FCC Chairman Julius Genachowski has set a new national goal of at least one-high speed Internet service in each U.S. state by 2015.
Signaling the start of the second Obama administration, Genachowski told the winter meeting of the U.S. Conference of Mayors in Washington, D.C., of his new “Gigabit City Challenge,” a call to establish these gigabits-per-second Internet communities in the nation within two years.
He said the Internet initiative would accelerate the creation of a critical mass of markets and innovation hubs with ultra-fast Internet speeds. “American economic history teaches a clear lesson about infrastructure,” he said. “If we build it, innovation will come. The U.S. needs a critical mass of gigabit communities nationwide so that companies can develop next-generation applications and services that will drive economic growth and global competitiveness.”
Speeds of 1Gb/s are approximately 100 times faster than the average fixed high-speed Internet connection. At 1Gb/s speeds, connections can handle multiple streams of large-format, HD content like online video calls, movies and immersive educational experiences.
Networks cease to be hurdles to applications, so it no longer matters whether medical data, HD video or online services are in the same building or miles away across the state.
Genachowski said gigabit communities spur innovators to create new businesses and industries, spark connectivity among citizens and services, and incentivize investment in high-tech industries. Today, about 42 communities in 14 states are served by ultra-high-speed fiber Internet providers, according to the Fiber to the Home Council.
The FCC chairman did not propose government funding for his proposed Internet expansion. Financial conditions in the world today make ambitious programs like the development of NASA in the Kennedy years or the Interstate Highway System in the Eisenhower era highly unlikely.
Yet, to help communities meet the Gigabit City Challenge, Genachowski announced plans to create a new online clearinghouse of best practices to collect and disseminate information about how to lower the costs and increase the speed of broadband deployment nationwide, including to create gigabit communities. He proposed working jointly with the mayors on the best-practices clearinghouse effort.
The FCC, Genachowski said, will hold workshops on gigabit communities. The workshops will convene leaders from the gigabit community ecosystem — including broadband providers, and state and municipal leaders — to evaluate barriers, increase incentives and lower the costs of speeding gigabit network deployment. Together, the workshops will inform the Commission’s clearinghouse of ways industry, and local and state leaders can meet the challenge to establish gigabit communities nationwide.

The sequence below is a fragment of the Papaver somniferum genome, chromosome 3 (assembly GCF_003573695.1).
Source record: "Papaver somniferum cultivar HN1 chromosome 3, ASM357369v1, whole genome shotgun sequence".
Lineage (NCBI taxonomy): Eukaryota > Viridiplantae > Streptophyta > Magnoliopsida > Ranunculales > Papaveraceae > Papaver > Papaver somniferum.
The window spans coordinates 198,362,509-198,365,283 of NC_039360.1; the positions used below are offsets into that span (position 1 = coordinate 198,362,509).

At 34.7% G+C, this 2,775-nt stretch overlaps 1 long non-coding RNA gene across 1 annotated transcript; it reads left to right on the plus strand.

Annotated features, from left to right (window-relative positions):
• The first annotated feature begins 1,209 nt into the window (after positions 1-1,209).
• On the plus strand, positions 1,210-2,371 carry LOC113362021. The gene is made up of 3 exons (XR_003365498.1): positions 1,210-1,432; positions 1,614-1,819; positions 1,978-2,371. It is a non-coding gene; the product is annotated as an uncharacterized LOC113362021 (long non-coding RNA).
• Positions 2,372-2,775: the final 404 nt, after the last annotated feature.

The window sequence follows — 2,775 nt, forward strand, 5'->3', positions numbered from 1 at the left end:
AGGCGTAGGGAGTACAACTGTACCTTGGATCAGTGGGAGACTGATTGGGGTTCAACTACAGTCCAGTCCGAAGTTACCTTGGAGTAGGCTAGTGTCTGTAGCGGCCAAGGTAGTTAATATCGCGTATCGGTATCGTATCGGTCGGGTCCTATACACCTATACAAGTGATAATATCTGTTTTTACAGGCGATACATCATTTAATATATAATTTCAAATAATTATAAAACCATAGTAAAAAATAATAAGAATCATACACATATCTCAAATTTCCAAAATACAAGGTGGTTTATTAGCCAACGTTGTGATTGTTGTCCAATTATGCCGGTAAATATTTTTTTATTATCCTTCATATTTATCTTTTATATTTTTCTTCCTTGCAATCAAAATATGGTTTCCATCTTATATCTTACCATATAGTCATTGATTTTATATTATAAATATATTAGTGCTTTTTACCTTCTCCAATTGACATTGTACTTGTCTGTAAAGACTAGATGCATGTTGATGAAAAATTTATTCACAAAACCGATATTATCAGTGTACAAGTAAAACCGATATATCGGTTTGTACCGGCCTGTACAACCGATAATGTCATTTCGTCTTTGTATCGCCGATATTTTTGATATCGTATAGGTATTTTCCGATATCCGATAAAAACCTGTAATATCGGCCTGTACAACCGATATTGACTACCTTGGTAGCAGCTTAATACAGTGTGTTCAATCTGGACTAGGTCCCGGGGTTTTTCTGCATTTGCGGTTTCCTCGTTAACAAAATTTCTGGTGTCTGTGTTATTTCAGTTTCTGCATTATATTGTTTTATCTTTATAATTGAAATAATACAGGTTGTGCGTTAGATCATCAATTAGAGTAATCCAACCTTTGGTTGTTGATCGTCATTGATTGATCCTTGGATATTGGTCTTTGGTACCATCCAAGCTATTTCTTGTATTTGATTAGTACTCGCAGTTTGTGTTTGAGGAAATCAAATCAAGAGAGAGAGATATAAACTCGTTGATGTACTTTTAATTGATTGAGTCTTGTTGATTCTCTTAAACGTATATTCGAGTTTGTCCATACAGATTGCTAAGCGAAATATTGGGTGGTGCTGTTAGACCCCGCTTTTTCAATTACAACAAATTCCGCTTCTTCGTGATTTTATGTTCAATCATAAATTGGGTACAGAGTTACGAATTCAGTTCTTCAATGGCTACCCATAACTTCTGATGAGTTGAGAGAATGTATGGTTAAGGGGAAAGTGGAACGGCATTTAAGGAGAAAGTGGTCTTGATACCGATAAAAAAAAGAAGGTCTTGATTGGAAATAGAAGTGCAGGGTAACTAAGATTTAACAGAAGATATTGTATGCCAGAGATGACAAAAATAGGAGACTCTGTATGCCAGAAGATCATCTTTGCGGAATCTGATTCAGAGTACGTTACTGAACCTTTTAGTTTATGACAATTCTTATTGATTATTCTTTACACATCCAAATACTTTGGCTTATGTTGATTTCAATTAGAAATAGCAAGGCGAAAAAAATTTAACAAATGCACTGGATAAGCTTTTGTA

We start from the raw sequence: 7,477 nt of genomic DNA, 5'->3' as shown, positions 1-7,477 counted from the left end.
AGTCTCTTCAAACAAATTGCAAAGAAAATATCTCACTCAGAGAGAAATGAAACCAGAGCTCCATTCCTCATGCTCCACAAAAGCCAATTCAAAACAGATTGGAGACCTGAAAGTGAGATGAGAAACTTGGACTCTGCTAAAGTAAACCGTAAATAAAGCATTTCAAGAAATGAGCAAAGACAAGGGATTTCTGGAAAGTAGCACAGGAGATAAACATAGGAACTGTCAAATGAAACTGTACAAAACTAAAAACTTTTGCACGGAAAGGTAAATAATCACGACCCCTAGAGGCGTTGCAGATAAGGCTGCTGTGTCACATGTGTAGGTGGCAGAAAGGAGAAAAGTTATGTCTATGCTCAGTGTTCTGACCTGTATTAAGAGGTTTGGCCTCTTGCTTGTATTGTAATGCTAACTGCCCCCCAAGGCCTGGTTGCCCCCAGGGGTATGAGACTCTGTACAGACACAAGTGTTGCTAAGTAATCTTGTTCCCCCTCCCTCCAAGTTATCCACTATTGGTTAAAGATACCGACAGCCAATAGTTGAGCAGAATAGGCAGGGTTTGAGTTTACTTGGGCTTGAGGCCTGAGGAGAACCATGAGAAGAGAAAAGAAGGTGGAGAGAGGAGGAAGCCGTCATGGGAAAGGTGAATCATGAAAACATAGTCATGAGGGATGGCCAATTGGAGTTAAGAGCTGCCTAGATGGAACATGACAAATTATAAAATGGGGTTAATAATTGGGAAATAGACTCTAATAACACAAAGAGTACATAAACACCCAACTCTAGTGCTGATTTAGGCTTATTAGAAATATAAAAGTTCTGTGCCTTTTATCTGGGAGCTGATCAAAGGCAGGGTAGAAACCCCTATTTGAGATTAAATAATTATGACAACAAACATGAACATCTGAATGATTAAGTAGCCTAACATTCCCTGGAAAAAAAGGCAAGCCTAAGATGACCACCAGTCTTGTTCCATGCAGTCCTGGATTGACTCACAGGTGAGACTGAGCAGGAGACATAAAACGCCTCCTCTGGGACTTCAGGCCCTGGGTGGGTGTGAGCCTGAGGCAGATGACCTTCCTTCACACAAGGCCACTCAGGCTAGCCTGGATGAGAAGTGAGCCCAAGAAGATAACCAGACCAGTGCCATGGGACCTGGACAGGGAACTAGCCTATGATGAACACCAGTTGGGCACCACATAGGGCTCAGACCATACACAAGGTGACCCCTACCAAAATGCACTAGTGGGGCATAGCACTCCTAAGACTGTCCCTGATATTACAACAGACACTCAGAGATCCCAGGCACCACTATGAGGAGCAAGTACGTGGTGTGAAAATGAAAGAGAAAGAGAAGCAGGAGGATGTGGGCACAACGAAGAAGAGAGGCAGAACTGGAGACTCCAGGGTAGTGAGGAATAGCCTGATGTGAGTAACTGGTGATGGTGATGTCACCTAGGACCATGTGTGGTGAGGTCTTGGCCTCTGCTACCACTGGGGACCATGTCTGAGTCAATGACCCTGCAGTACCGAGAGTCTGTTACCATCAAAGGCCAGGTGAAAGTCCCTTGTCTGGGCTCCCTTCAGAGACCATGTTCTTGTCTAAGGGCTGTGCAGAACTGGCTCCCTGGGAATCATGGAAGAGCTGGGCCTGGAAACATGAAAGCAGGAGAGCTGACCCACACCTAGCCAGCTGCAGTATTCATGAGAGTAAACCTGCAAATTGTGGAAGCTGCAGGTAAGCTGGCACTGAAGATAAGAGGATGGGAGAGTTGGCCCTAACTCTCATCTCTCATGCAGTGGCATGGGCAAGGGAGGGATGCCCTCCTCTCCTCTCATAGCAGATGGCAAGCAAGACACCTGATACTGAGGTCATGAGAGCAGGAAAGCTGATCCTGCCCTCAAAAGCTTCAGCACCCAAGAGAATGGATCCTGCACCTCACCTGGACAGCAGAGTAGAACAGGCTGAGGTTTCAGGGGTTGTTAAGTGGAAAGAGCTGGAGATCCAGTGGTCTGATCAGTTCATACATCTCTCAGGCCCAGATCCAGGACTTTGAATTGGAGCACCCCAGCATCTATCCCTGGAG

He noted that in Chattanooga, TN, a local utility deployed a fiber network to 170,000 homes. Thanks to the city’s investment in broadband infrastructure, he said, companies like Volkswagen and Amazon have created more than 3,700 new jobs over the past three years in Chattanooga.
In Kansas City, he said the Google Fiber initiative is bringing gigabit service to residential consumers, attracting new entrepreneurs and startups to the community.
The Gig.U initiative, he added, has already catalyzed $200 million in private investment to build ultra-high-speed hubs in the communities of many leading research universities, including a recent joint venture with the University of Washington and a private ISP to deliver gigabit service to a dozen neighborhoods in Seattle.
The FCC’s Broadband Acceleration Initiative, Genachowski said, is working to expand the reach of broadband by streamlining access to utility poles and rights of way, and improving policies for wireless facilities and other infrastructure.
Gigabit communities can also benefit from tens of thousands of miles of critical “middle mile” fiber infrastructure funded throughout the country by the Broadband Technology Opportunities Program run by the National Telecommunications and Information Administration. The Commission’s Connect America Fund, the largest ever public investment in rural broadband, includes funding for high-speed broadband to anchor institutions such as schools and hospitals.